The Confession, improperly called the "Creed of Athanasius," is acknowledged to embody the (Athanasian) doctrine of the Nicene Council; and I append it here as an index to the state of theology at the period which is the limit of our series. Nothing is properly a "creed" which has never been accepted as such by the whole Church, and the Greeks knew no other creed than that called Nicene. The Anglo-American Church has ceased to recite this Confession in public worship, but does not depart from it as doctrine. The "Reformed" communion in America 1 retains it among her liturgical forms, and I suppose the same is true of the Lutherans. It is a Western Confession, and, like the Te Deum, is a hymn rather than a symbol, though breathing the spirit of the Creed.
Usher adopts a.d. 447 as its date, and Beveridge assigns it to the fourth century. Dupin gives it a later origin than Usher, and a considerable number of eminent authorities agree with him in the date a.d. 484.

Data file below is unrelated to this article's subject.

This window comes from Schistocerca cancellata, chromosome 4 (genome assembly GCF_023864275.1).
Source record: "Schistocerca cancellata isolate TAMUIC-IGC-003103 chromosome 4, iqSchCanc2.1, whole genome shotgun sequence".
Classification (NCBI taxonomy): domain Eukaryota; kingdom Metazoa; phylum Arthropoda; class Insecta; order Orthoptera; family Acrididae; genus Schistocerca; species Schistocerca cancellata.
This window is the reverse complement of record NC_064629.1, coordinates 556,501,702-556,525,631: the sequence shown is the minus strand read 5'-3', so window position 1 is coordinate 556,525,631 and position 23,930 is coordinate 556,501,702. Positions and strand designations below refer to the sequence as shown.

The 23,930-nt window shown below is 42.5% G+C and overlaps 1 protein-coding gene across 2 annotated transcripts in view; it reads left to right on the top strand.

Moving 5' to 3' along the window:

What are called the anathemas are the enacting clauses (so to speak), and, like the same in the Nicene Creed, may be regarded as no part of the Confession itself. If they have disappeared from the Great Symbol itself, as unsuitable to liturgical recitation, why not apply the same rule here?
confession of our christian faith, commonly called the creed of st. athanasius.
Â¶ Whosoever will be saved: before all things it is necessary that he hold the Catholick Faith. Which Faith except everyone do keep whole and undefiled: without doubt he shall perish everlastingly.
Commonly called "the Dutch Church;" i.e., the Church of Holland. ↩